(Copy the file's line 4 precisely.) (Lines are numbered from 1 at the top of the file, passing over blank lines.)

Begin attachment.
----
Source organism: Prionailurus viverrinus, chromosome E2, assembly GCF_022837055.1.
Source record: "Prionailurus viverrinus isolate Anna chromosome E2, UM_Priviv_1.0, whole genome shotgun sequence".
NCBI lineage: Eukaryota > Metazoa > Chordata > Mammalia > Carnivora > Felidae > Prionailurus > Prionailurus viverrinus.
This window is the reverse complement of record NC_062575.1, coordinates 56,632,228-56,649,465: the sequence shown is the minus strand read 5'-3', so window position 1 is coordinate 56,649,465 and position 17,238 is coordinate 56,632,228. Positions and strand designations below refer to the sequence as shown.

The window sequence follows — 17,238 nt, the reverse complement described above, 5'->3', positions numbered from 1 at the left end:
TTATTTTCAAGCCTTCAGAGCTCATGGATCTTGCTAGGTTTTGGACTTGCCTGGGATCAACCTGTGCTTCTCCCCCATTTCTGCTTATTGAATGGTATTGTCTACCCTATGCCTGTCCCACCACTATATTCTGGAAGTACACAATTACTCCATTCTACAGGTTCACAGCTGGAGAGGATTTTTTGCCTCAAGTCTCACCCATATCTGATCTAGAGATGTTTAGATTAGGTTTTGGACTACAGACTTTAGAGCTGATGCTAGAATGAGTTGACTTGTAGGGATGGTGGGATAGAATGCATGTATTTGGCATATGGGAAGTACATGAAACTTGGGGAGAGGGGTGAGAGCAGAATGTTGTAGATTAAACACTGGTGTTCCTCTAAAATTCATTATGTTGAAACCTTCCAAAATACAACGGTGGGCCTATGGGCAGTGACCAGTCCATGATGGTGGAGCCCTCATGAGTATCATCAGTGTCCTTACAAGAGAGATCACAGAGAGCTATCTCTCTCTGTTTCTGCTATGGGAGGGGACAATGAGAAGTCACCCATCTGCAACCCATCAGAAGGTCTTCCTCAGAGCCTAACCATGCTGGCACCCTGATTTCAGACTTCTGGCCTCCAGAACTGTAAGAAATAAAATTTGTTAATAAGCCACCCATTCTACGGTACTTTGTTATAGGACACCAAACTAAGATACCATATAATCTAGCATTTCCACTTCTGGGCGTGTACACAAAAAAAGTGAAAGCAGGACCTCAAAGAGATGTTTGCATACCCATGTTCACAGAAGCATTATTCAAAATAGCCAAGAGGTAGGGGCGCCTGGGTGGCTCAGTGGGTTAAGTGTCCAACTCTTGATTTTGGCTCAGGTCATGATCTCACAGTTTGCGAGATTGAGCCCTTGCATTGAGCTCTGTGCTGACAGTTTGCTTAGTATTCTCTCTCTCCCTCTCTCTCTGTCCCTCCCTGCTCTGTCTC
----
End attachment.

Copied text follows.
This window is the reverse complement of record NC_062575.1, coordinates 56,632,228-56,649,465: the sequence shown is the minus strand read 5'-3', so window position 1 is coordinate 56,649,465 and position 17,238 is coordinate 56,632,228. Positions and strand designations below refer to the sequence as shown.